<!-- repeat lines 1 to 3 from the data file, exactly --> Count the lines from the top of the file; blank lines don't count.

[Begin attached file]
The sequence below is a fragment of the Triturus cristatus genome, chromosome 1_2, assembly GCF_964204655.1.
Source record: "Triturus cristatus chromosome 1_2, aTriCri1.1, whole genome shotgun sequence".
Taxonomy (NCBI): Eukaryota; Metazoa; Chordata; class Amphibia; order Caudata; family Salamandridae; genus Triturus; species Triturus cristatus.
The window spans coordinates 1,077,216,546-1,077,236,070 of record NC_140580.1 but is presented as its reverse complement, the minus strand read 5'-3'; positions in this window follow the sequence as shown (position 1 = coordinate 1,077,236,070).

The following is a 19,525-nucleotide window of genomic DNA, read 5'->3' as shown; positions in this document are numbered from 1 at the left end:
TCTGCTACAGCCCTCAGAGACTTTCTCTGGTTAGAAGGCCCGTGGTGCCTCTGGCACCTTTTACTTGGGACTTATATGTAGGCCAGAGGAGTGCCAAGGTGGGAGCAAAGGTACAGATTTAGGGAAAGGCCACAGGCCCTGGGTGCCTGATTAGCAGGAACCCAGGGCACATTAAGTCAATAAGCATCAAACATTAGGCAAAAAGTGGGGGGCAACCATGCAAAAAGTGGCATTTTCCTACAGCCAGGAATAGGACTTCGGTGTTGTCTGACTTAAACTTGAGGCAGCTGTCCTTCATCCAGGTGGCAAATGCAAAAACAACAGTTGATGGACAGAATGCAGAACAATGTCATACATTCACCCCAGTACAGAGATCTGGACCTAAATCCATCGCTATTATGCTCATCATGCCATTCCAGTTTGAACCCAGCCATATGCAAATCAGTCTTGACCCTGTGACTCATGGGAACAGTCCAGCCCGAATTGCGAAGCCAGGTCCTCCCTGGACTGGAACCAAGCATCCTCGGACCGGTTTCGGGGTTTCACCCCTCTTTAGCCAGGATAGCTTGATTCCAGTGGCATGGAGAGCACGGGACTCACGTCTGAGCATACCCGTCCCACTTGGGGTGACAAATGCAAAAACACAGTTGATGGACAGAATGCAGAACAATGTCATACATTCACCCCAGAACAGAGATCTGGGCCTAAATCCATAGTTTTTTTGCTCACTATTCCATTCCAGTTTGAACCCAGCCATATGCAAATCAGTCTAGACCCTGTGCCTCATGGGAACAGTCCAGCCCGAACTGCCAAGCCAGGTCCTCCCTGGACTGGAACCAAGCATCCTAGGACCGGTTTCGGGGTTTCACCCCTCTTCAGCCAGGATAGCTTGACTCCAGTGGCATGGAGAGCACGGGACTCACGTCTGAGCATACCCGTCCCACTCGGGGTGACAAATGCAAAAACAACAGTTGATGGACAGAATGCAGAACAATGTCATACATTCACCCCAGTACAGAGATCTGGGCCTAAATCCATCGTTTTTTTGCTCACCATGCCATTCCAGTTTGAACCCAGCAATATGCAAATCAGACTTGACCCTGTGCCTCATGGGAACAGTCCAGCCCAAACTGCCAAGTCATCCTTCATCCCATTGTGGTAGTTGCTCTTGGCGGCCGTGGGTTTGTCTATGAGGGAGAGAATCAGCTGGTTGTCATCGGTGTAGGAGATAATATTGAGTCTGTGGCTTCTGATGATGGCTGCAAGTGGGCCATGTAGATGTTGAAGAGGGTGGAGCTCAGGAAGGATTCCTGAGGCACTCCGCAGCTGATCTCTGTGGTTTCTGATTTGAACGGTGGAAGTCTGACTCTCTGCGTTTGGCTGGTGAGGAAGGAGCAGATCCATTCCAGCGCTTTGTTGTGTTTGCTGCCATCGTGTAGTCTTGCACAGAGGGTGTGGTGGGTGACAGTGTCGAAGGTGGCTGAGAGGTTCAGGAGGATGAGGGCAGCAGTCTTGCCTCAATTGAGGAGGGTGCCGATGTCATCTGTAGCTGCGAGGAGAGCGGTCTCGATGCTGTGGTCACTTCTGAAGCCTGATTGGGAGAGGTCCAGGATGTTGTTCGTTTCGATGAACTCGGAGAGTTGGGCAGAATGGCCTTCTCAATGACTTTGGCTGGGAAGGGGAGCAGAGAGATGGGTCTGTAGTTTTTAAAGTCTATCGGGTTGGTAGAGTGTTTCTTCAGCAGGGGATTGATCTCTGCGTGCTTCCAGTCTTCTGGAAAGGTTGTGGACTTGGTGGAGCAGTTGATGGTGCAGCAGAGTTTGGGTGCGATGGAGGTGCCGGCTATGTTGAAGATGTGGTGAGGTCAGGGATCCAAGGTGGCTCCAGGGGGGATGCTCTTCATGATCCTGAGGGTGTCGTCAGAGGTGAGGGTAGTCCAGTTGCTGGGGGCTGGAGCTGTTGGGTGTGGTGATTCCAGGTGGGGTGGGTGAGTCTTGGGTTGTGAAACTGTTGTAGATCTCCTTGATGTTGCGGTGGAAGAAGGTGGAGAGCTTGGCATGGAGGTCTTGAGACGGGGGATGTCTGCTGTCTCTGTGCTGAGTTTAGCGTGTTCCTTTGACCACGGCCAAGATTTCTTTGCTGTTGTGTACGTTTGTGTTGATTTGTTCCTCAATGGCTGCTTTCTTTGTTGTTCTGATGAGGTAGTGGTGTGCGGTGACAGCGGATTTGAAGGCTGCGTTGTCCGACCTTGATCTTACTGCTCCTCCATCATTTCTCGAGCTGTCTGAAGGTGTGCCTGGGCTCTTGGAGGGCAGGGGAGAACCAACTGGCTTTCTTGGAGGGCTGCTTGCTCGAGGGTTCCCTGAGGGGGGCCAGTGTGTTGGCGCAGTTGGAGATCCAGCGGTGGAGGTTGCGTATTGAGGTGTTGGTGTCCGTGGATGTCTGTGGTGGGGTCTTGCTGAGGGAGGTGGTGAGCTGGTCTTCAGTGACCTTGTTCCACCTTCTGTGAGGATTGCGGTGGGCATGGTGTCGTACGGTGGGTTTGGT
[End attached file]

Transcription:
The sequence below is a fragment of the Triturus cristatus genome, chromosome 1_2, assembly GCF_964204655.1.
Source record: "Triturus cristatus chromosome 1_2, aTriCri1.1, whole genome shotgun sequence".
Taxonomy (NCBI): Eukaryota; Metazoa; Chordata; class Amphibia; order Caudata; family Salamandridae; genus Triturus; species Triturus cristatus.